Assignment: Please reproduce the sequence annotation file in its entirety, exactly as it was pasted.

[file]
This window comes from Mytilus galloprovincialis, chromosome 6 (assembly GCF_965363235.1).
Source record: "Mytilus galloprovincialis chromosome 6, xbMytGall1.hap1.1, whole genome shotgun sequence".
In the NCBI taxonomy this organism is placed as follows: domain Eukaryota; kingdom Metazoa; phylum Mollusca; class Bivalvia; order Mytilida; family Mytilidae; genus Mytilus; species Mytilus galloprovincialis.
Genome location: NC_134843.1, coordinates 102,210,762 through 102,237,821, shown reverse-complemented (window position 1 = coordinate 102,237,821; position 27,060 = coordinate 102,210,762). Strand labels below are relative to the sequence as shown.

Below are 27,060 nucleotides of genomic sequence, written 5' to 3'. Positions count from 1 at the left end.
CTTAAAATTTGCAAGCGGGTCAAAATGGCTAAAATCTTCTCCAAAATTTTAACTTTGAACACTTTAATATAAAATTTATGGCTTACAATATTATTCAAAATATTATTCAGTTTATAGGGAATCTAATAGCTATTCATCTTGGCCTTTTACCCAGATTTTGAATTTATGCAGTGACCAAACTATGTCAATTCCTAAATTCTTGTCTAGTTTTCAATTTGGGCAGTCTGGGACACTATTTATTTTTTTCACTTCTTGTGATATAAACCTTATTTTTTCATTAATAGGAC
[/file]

This window comes from Mytilus galloprovincialis, chromosome 6 (assembly GCF_965363235.1).
Source record: "Mytilus galloprovincialis chromosome 6, xbMytGall1.hap1.1, whole genome shotgun sequence".
In the NCBI taxonomy this organism is placed as follows: domain Eukaryota; kingdom Metazoa; phylum Mollusca; class Bivalvia; order Mytilida; family Mytilidae; genus Mytilus; species Mytilus galloprovincialis.
Genome location: NC_134843.1, coordinates 102,210,762 through 102,237,821, shown reverse-complemented (window position 1 = coordinate 102,237,821; position 27,060 = coordinate 102,210,762). Strand labels below are relative to the sequence as shown.

Below are 27,060 nucleotides of genomic sequence, written 5' to 3'. Positions count from 1 at the left end.
CTTAAAATTTGCAAGCGGGTCAAAATGGCTAAAATCTTCTCCAAAATTTTAACTTTGAACACTTTAATATAAAATTTATGGCTTACAATATTATTCAAAATATTATTCAGTTTATAGGGAATCTAATAGCTATTCATCTTGGCCTTTTACCCAGATTTTGAATTTATGCAGTGACCAAACTATGTCAATTCCTAAATTCTTGTCTAGTTTTCAATTTGGGCAGTCTGGGACACTATTTATTTTTTTCACTTCTTGTGATATAAACCTTATTTTTTCATTAATAGGAC